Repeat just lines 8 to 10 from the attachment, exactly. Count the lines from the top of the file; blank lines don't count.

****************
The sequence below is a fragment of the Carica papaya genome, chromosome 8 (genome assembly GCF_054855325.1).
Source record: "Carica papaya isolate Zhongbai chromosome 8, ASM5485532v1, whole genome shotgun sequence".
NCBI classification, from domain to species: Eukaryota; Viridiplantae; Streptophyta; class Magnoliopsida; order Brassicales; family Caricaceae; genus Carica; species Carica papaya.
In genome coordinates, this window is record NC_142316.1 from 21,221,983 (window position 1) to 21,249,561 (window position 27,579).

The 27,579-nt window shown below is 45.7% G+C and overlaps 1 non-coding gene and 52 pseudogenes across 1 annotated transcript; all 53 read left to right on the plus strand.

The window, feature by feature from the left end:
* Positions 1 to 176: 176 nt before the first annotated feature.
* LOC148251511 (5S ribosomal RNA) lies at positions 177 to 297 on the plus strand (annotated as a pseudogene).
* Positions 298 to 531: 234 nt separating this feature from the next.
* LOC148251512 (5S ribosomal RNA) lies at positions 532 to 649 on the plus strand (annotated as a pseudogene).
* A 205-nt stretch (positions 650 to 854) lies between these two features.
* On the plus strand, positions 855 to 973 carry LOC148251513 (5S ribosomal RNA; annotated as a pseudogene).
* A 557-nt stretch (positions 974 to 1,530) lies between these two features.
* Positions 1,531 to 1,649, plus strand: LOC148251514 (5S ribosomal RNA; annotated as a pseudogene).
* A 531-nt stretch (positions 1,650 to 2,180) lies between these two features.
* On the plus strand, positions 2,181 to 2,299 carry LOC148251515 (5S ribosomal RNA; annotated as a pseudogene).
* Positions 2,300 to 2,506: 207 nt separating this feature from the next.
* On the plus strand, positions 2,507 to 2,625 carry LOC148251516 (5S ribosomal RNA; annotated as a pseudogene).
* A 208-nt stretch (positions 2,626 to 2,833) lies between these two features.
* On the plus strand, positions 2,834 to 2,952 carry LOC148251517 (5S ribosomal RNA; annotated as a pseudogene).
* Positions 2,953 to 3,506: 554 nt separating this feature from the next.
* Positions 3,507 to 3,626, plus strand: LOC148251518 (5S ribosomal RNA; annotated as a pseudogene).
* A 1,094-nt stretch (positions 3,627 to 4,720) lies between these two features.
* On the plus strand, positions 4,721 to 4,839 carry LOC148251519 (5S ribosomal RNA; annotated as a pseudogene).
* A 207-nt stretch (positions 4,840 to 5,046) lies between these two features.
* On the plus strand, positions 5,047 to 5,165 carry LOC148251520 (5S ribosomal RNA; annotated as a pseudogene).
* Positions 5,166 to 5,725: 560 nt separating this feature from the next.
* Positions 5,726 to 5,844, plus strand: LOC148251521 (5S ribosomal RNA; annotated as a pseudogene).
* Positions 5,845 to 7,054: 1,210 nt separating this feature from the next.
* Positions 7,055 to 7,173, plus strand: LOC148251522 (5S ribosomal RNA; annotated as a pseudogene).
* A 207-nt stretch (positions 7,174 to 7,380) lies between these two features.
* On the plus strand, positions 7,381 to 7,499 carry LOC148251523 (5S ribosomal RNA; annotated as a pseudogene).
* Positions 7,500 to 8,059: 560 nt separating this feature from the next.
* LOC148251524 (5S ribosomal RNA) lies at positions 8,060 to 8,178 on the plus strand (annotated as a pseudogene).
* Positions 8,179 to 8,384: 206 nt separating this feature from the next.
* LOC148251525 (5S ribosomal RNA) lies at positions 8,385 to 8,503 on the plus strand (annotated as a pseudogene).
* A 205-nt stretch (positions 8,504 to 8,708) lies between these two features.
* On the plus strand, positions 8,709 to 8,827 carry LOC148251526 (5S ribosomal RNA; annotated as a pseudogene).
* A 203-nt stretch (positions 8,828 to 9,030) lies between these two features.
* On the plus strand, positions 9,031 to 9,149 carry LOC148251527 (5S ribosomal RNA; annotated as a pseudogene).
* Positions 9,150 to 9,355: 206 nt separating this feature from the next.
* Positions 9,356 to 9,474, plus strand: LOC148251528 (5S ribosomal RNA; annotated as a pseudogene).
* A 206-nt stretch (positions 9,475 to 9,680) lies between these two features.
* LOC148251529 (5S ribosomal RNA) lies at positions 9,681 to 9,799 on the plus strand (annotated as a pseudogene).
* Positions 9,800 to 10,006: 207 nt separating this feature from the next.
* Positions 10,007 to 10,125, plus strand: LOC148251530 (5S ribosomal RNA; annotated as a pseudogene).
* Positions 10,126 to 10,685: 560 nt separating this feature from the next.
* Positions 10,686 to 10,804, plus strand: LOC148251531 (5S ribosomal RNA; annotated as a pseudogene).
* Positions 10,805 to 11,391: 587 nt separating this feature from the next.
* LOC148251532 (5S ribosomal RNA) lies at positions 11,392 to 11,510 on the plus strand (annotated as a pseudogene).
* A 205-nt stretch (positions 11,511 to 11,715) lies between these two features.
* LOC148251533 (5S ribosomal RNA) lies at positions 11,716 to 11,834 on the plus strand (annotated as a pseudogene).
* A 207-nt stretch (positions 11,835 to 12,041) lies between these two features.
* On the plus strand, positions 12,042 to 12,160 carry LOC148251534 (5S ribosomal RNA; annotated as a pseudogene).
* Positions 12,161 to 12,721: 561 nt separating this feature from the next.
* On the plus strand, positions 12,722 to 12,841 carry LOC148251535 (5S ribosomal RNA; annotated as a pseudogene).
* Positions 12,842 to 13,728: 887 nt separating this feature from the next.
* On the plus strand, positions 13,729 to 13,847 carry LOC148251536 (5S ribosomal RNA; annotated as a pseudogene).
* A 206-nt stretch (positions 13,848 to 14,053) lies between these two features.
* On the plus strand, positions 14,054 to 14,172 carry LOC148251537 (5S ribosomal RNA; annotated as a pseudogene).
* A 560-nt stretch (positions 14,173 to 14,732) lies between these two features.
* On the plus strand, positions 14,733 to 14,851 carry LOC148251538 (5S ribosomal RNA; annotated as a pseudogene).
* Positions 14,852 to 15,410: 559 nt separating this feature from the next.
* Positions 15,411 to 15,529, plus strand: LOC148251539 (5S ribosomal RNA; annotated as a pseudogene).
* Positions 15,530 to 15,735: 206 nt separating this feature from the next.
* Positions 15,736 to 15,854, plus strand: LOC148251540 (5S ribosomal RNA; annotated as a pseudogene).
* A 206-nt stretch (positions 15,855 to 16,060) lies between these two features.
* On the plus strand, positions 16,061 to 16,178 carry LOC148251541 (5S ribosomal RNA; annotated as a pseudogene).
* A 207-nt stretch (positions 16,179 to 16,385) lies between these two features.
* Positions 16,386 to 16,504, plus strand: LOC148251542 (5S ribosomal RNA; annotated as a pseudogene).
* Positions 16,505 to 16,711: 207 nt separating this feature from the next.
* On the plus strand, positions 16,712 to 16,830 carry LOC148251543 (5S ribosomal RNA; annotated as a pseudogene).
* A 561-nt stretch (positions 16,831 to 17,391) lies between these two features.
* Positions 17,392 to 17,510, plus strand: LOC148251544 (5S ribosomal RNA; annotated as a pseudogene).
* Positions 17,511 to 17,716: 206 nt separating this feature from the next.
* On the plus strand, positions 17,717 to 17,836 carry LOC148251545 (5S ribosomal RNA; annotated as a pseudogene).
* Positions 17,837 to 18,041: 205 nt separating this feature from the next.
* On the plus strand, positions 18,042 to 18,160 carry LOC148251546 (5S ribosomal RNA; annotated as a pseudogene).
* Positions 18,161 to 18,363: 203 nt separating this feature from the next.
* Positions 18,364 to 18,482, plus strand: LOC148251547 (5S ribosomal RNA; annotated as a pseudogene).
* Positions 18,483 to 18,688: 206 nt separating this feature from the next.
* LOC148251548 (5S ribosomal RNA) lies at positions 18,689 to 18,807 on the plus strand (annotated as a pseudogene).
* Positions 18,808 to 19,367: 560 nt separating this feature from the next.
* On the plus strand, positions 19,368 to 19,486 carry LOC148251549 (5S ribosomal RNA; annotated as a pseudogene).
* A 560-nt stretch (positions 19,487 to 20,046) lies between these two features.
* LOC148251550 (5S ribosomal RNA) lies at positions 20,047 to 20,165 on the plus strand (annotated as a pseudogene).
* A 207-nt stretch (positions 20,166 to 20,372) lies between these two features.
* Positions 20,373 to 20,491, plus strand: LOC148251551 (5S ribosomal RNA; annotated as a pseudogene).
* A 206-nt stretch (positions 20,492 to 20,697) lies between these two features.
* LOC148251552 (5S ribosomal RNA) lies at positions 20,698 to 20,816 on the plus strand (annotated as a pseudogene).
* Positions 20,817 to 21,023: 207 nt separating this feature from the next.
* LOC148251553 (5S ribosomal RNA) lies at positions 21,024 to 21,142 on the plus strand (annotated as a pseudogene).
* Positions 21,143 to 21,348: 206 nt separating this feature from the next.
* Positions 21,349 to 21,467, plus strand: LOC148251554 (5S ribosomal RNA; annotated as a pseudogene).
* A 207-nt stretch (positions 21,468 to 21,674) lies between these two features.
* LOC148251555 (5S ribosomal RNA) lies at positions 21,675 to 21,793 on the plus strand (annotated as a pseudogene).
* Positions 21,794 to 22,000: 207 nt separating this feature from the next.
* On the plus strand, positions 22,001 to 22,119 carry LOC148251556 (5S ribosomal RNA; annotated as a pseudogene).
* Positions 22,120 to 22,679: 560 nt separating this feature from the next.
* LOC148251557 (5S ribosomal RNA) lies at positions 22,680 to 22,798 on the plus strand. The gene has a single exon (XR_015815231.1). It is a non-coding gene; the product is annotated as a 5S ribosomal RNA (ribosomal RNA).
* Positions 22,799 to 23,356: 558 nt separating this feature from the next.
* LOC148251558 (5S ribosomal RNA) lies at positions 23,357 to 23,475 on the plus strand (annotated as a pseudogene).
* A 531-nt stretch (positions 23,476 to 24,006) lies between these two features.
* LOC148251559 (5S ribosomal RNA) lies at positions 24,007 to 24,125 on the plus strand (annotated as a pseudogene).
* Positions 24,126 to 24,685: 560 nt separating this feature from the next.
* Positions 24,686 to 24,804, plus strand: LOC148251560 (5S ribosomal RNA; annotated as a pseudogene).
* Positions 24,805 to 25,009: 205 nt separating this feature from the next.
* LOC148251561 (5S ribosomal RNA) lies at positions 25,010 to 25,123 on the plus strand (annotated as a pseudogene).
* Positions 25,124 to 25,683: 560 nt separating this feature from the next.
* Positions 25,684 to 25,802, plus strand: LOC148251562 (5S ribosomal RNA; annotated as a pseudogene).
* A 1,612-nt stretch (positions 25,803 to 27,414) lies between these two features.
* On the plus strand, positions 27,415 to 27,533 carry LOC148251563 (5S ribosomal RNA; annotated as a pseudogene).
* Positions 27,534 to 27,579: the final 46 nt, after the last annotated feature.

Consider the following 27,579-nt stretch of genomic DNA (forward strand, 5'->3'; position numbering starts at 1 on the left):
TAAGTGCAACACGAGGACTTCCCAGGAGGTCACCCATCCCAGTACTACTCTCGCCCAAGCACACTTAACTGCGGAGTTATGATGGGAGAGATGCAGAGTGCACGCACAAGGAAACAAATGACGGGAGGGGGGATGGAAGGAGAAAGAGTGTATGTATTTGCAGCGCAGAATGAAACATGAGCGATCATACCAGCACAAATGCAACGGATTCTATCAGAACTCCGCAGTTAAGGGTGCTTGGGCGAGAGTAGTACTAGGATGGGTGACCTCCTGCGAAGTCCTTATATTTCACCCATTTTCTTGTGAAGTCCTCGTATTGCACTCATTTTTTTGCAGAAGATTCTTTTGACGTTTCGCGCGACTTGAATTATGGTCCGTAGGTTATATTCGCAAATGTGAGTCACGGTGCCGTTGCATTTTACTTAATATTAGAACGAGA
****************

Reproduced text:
* LOC148251511 (5S ribosomal RNA) lies at positions 177 to 297 on the plus strand (annotated as a pseudogene).
* Positions 298 to 531: 234 nt separating this feature from the next.
* LOC148251512 (5S ribosomal RNA) lies at positions 532 to 649 on the plus strand (annotated as a pseudogene).